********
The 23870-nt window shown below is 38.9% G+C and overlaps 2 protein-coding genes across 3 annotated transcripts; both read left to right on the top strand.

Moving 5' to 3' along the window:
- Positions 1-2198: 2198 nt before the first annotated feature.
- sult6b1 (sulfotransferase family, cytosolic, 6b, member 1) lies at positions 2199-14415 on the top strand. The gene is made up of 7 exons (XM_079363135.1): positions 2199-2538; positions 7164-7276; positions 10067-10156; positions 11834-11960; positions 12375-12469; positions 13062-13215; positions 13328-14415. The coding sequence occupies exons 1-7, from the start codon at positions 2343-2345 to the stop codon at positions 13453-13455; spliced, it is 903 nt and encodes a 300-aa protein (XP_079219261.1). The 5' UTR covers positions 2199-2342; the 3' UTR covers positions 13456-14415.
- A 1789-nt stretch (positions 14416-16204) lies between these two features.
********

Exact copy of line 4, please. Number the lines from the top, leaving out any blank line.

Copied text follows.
- sult6b1 (sulfotransferase family, cytosolic, 6b, member 1) lies at positions 2199-14415 on the top strand. The gene is made up of 7 exons (XM_079363135.1): positions 2199-2538; positions 7164-7276; positions 10067-10156; positions 11834-11960; positions 12375-12469; positions 13062-13215; positions 13328-14415. The coding sequence occupies exons 1-7, from the start codon at positions 2343-2345 to the stop codon at positions 13453-13455; spliced, it is 903 nt and encodes a 300-aa protein (XP_079219261.1). The 5' UTR covers positions 2199-2342; the 3' UTR covers positions 13456-14415.